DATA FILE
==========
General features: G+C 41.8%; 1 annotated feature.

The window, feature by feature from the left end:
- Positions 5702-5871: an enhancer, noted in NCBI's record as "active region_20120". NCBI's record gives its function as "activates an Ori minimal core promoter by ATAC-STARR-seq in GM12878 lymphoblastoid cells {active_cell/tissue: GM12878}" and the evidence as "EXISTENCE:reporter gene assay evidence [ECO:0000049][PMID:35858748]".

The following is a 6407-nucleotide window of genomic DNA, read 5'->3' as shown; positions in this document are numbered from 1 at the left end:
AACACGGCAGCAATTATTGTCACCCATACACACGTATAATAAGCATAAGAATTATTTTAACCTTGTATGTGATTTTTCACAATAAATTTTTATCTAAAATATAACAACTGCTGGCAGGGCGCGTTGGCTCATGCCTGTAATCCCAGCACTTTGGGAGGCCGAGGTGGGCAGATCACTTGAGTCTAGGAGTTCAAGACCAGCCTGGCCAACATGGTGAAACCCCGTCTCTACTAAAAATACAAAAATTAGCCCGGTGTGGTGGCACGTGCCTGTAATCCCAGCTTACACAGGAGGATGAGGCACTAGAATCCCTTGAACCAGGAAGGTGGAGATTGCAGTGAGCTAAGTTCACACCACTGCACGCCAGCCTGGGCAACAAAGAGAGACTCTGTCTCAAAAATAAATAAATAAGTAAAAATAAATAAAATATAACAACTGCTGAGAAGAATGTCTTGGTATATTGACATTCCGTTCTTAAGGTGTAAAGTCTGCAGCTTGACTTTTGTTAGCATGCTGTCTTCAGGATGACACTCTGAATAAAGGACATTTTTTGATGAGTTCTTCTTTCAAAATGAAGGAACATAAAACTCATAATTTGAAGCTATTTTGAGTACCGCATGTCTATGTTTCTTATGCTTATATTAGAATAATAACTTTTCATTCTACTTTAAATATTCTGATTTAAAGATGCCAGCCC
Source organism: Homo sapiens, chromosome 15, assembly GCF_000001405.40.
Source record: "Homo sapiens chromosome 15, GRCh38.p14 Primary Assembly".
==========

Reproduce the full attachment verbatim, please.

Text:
General features: G+C 41.8%; 1 annotated feature.

The window, feature by feature from the left end:
- Positions 5702-5871: an enhancer, noted in NCBI's record as "active region_20120". NCBI's record gives its function as "activates an Ori minimal core promoter by ATAC-STARR-seq in GM12878 lymphoblastoid cells {active_cell/tissue: GM12878}" and the evidence as "EXISTENCE:reporter gene assay evidence [ECO:0000049][PMID:35858748]".

The following is a 6407-nucleotide window of genomic DNA, read 5'->3' as shown; positions in this document are numbered from 1 at the left end:
AACACGGCAGCAATTATTGTCACCCATACACACGTATAATAAGCATAAGAATTATTTTAACCTTGTATGTGATTTTTCACAATAAATTTTTATCTAAAATATAACAACTGCTGGCAGGGCGCGTTGGCTCATGCCTGTAATCCCAGCACTTTGGGAGGCCGAGGTGGGCAGATCACTTGAGTCTAGGAGTTCAAGACCAGCCTGGCCAACATGGTGAAACCCCGTCTCTACTAAAAATACAAAAATTAGCCCGGTGTGGTGGCACGTGCCTGTAATCCCAGCTTACACAGGAGGATGAGGCACTAGAATCCCTTGAACCAGGAAGGTGGAGATTGCAGTGAGCTAAGTTCACACCACTGCACGCCAGCCTGGGCAACAAAGAGAGACTCTGTCTCAAAAATAAATAAATAAGTAAAAATAAATAAAATATAACAACTGCTGAGAAGAATGTCTTGGTATATTGACATTCCGTTCTTAAGGTGTAAAGTCTGCAGCTTGACTTTTGTTAGCATGCTGTCTTCAGGATGACACTCTGAATAAAGGACATTTTTTGATGAGTTCTTCTTTCAAAATGAAGGAACATAAAACTCATAATTTGAAGCTATTTTGAGTACCGCATGTCTATGTTTCTTATGCTTATATTAGAATAATAACTTTTCATTCTACTTTAAATATTCTGATTTAAAGATGCCAGCCC
Source organism: Homo sapiens, chromosome 15, assembly GCF_000001405.40.
Source record: "Homo sapiens chromosome 15, GRCh38.p14 Primary Assembly".